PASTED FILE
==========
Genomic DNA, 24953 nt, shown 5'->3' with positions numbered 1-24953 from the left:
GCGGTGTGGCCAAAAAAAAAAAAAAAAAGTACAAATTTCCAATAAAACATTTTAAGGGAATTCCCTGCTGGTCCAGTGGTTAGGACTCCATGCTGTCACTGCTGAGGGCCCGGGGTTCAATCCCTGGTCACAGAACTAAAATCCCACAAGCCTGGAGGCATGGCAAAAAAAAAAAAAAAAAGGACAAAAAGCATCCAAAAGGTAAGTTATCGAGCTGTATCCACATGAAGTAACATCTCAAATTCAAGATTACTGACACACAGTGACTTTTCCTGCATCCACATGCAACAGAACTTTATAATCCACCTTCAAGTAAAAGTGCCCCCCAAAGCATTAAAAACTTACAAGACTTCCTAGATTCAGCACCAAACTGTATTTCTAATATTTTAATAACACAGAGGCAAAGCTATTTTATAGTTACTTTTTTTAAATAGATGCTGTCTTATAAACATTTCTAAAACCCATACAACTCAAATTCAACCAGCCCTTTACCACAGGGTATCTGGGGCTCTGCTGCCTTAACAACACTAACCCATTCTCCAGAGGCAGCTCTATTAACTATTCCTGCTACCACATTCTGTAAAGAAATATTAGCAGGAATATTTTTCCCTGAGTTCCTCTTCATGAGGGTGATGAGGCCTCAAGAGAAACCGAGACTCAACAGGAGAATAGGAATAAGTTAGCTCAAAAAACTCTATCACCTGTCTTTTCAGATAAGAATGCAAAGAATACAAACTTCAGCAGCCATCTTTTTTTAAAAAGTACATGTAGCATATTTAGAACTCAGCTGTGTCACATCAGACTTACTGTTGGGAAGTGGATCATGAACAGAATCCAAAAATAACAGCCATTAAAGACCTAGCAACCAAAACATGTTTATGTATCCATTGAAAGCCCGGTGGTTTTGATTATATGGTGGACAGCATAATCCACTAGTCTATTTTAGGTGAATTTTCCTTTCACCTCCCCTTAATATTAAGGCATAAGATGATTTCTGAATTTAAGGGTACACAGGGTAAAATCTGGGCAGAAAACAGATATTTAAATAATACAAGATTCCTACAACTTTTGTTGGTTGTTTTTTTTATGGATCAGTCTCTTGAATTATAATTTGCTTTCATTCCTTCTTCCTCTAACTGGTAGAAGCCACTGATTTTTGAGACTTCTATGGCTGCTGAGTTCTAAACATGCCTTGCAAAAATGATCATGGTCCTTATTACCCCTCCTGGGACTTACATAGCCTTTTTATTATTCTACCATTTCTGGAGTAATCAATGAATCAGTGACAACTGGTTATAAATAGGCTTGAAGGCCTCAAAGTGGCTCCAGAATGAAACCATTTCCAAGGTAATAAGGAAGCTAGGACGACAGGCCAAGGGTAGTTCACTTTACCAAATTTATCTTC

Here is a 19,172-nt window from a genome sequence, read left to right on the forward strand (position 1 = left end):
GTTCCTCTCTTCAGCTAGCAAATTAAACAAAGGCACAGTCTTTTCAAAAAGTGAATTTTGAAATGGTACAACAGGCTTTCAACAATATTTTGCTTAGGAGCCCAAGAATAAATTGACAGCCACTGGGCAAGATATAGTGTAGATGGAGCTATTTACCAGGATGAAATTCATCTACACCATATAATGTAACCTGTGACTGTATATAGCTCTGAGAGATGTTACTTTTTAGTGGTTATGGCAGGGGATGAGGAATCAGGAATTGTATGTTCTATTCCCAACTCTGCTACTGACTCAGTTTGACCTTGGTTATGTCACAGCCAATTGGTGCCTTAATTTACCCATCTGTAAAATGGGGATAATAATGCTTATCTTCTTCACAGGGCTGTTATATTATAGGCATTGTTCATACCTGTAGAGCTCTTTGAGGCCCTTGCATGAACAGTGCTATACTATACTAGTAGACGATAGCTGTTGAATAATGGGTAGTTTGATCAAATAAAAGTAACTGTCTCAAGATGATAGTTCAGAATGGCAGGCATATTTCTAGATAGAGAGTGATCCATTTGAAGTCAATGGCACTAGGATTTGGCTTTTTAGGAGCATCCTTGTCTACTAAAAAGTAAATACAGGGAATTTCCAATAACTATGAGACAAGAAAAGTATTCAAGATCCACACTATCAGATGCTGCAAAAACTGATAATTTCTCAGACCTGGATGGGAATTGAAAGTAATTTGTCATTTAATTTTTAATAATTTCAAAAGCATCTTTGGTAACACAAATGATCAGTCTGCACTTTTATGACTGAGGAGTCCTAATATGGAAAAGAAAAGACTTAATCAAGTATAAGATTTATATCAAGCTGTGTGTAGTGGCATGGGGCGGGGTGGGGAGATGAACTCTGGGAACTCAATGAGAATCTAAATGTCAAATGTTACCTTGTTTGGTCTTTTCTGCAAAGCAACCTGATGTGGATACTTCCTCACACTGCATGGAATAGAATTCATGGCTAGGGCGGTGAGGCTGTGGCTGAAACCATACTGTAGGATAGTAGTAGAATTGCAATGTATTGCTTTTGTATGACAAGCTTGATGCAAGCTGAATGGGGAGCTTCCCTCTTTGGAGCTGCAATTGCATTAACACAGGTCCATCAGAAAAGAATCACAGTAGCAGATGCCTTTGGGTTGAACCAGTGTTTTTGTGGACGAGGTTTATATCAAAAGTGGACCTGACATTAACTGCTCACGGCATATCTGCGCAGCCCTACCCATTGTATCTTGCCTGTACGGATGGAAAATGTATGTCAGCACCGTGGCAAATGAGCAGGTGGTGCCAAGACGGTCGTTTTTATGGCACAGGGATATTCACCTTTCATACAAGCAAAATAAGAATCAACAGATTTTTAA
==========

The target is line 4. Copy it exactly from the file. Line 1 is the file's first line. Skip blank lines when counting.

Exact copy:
GTTCCTCTCTTCAGCTAGCAAATTAAACAAAGGCACAGTCTTTTCAAAAAGTGAATTTTGAAATGGTACAACAGGCTTTCAACAATATTTTGCTTAGGAGCCCAAGAATAAATTGACAGCCACTGGGCAAGATATAGTGTAGATGGAGCTATTTACCAGGATGAAATTCATCTACACCATATAATGTAACCTGTGACTGTATATAGCTCTGAGAGATGTTACTTTTTAGTGGTTATGGCAGGGGATGAGGAATCAGGAATTGTATGTTCTATTCCCAACTCTGCTACTGACTCAGTTTGACCTTGGTTATGTCACAGCCAATTGGTGCCTTAATTTACCCATCTGTAAAATGGGGATAATAATGCTTATCTTCTTCACAGGGCTGTTATATTATAGGCATTGTTCATACCTGTAGAGCTCTTTGAGGCCCTTGCATGAACAGTGCTATACTATACTAGTAGACGATAGCTGTTGAATAATGGGTAGTTTGATCAAATAAAAGTAACTGTCTCAAGATGATAGTTCAGAATGGCAGGCATATTTCTAGATAGAGAGTGATCCATTTGAAGTCAATGGCACTAGGATTTGGCTTTTTAGGAGCATCCTTGTCTACTAAAAAGTAAATACAGGGAATTTCCAATAACTATGAGACAAGAAAAGTATTCAAGATCCACACTATCAGATGCTGCAAAAACTGATAATTTCTCAGACCTGGATGGGAATTGAAAGTAATTTGTCATTTAATTTTTAATAATTTCAAAAGCATCTTTGGTAACACAAATGATCAGTCTGCACTTTTATGACTGAGGAGTCCTAATATGGAAAAGAAAAGACTTAATCAAGTATAAGATTTATATCAAGCTGTGTGTAGTGGCATGGGGCGGGGTGGGGAGATGAACTCTGGGAACTCAATGAGAATCTAAATGTCAAATGTTACCTTGTTTGGTCTTTTCTGCAAAGCAACCTGATGTGGATACTTCCTCACACTGCATGGAATAGAATTCATGGCTAGGGCGGTGAGGCTGTGGCTGAAACCATACTGTAGGATAGTAGTAGAATTGCAATGTATTGCTTTTGTATGACAAGCTTGATGCAAGCTGAATGGGGAGCTTCCCTCTTTGGAGCTGCAATTGCATTAACACAGGTCCATCAGAAAAGAATCACAGTAGCAGATGCCTTTGGGTTGAACCAGTGTTTTTGTGGACGAGGTTTATATCAAAAGTGGACCTGACATTAACTGCTCACGGCATATCTGCGCAGCCCTACCCATTGTATCTTGCCTGTACGGATGGAAAATGTATGTCAGCACCGTGGCAAATGAGCAGGTGGTGCCAAGACGGTCGTTTTTATGGCACAGGGATATTCACCTTTCATACAAGCAAAATAAGAATCAACAGATTTTTAA